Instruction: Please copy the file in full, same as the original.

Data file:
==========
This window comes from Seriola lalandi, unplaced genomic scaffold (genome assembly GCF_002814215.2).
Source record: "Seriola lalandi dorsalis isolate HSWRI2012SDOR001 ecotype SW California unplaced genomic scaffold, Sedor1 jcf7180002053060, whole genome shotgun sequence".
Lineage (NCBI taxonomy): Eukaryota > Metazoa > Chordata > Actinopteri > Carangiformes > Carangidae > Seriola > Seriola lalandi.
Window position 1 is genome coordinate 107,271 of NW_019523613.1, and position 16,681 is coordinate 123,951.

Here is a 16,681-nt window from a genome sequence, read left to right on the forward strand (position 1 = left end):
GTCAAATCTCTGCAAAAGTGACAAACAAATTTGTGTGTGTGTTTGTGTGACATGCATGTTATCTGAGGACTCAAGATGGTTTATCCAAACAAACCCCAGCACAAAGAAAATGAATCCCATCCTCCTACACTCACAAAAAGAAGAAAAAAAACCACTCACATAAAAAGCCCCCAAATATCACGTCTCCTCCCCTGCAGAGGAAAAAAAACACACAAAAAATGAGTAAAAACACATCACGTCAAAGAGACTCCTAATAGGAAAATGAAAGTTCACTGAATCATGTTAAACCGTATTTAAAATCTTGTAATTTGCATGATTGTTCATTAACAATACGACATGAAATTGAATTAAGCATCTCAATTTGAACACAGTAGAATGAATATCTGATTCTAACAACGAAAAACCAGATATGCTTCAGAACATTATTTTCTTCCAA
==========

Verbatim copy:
This window comes from Seriola lalandi, unplaced genomic scaffold (genome assembly GCF_002814215.2).
Source record: "Seriola lalandi dorsalis isolate HSWRI2012SDOR001 ecotype SW California unplaced genomic scaffold, Sedor1 jcf7180002053060, whole genome shotgun sequence".
Lineage (NCBI taxonomy): Eukaryota > Metazoa > Chordata > Actinopteri > Carangiformes > Carangidae > Seriola > Seriola lalandi.
Window position 1 is genome coordinate 107,271 of NW_019523613.1, and position 16,681 is coordinate 123,951.

Here is a 16,681-nt window from a genome sequence, read left to right on the forward strand (position 1 = left end):
GTCAAATCTCTGCAAAAGTGACAAACAAATTTGTGTGTGTGTTTGTGTGACATGCATGTTATCTGAGGACTCAAGATGGTTTATCCAAACAAACCCCAGCACAAAGAAAATGAATCCCATCCTCCTACACTCACAAAAAGAAGAAAAAAAACCACTCACATAAAAAGCCCCCAAATATCACGTCTCCTCCCCTGCAGAGGAAAAAAAACACACAAAAAATGAGTAAAAACACATCACGTCAAAGAGACTCCTAATAGGAAAATGAAAGTTCACTGAATCATGTTAAACCGTATTTAAAATCTTGTAATTTGCATGATTGTTCATTAACAATACGACATGAAATTGAATTAAGCATCTCAATTTGAACACAGTAGAATGAATATCTGATTCTAACAACGAAAAACCAGATATGCTTCAGAACATTATTTTCTTCCAA